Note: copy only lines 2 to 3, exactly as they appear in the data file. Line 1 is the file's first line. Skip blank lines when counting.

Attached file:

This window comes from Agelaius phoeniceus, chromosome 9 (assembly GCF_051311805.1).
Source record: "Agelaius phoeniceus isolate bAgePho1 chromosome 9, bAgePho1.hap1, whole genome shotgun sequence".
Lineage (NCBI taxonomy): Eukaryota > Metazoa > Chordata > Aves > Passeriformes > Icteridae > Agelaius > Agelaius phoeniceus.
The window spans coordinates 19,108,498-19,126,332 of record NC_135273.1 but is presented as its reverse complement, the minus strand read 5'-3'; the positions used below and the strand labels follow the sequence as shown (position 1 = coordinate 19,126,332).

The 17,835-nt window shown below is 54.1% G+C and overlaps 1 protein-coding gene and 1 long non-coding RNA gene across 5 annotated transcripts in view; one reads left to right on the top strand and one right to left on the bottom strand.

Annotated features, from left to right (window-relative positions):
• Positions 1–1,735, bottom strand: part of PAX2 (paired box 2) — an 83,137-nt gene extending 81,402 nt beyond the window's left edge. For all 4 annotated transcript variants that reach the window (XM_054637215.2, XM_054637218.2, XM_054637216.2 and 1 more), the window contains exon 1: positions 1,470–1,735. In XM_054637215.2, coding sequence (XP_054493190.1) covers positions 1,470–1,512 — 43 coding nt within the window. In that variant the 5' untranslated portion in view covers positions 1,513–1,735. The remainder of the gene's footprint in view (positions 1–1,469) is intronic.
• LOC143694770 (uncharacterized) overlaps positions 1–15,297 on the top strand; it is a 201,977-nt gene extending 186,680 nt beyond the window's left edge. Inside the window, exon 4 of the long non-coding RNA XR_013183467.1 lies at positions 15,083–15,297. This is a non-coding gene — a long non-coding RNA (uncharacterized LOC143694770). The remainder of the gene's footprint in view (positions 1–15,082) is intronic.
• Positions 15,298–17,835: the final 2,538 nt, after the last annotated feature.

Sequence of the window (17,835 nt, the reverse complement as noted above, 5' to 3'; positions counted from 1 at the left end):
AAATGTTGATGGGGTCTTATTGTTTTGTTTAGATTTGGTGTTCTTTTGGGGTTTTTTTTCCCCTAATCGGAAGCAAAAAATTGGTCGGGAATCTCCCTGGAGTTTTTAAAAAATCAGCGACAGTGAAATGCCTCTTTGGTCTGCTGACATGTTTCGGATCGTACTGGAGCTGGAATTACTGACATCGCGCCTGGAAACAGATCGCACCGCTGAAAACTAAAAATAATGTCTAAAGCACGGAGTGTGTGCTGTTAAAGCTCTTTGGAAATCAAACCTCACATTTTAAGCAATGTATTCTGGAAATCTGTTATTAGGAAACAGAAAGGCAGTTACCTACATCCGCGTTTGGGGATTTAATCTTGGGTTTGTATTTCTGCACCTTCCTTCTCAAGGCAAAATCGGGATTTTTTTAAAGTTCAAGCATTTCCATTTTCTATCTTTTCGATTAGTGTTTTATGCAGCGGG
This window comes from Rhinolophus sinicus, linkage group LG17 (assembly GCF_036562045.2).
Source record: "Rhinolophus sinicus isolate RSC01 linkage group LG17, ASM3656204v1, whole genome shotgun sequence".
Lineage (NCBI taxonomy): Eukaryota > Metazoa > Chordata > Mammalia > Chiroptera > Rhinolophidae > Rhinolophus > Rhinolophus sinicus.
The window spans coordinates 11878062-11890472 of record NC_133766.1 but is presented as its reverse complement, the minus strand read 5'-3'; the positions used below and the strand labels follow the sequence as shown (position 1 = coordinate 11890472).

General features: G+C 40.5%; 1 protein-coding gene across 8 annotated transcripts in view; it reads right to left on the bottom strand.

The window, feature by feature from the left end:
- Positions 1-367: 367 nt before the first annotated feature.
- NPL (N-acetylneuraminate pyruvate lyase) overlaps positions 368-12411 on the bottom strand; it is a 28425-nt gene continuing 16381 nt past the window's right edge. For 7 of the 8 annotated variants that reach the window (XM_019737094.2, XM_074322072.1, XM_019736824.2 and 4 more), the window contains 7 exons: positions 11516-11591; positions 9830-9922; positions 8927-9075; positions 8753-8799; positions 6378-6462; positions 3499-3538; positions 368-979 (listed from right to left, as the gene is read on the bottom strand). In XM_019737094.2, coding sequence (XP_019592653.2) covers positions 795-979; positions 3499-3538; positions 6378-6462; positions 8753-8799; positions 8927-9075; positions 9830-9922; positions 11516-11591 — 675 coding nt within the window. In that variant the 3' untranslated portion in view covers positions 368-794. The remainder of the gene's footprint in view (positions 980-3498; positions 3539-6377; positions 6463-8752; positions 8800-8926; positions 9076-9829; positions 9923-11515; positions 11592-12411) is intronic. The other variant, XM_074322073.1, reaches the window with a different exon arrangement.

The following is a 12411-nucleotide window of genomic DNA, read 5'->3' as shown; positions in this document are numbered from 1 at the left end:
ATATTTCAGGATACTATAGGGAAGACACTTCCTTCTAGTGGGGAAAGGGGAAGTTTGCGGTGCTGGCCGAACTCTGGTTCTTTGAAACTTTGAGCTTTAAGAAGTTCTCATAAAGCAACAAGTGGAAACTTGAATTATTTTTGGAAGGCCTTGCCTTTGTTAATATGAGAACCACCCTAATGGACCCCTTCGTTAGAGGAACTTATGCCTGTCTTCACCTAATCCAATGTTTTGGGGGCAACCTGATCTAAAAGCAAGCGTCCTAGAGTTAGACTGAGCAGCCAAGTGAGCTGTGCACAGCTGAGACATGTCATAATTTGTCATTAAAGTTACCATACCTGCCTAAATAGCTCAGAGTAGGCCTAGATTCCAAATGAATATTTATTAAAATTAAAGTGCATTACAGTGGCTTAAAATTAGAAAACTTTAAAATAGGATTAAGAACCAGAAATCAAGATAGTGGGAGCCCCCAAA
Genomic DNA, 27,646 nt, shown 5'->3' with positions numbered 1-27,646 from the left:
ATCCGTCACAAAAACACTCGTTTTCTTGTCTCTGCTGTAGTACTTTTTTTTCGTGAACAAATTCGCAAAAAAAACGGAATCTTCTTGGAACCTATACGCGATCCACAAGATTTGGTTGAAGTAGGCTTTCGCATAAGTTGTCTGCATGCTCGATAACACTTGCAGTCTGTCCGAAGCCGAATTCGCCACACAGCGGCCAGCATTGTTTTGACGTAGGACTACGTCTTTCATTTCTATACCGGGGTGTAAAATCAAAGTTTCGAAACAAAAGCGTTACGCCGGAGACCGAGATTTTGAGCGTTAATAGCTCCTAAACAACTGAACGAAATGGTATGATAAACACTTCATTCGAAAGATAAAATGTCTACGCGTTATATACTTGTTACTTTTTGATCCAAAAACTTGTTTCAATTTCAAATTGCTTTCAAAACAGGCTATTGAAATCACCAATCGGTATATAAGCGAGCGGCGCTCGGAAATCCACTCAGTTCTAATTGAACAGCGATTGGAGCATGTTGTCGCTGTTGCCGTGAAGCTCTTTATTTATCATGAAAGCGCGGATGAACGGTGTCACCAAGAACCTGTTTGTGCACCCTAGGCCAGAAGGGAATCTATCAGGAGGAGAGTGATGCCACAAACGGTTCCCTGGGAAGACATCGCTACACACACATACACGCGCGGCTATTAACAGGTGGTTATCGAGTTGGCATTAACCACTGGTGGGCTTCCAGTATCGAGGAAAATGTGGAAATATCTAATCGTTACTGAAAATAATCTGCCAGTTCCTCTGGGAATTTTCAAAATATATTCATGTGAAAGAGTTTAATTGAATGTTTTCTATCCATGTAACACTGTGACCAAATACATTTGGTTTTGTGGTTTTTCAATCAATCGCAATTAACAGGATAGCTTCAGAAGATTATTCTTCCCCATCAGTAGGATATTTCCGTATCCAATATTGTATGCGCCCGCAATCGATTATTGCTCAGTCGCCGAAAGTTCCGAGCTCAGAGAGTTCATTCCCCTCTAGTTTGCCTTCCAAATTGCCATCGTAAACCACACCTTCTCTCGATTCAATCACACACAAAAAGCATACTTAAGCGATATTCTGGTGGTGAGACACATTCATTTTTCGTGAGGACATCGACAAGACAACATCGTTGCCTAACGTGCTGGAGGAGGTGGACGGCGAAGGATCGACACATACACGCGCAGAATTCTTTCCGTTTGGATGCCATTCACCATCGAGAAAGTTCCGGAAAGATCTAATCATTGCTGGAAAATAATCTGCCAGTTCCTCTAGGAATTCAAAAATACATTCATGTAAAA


Source record: "Agelaius phoeniceus isolate bAgePho1 chromosome 9, bAgePho1.hap1, whole genome shotgun sequence".
Lineage (NCBI taxonomy): Eukaryota > Metazoa > Chordata > Aves > Passeriformes > Icteridae > Agelaius > Agelaius phoeniceus.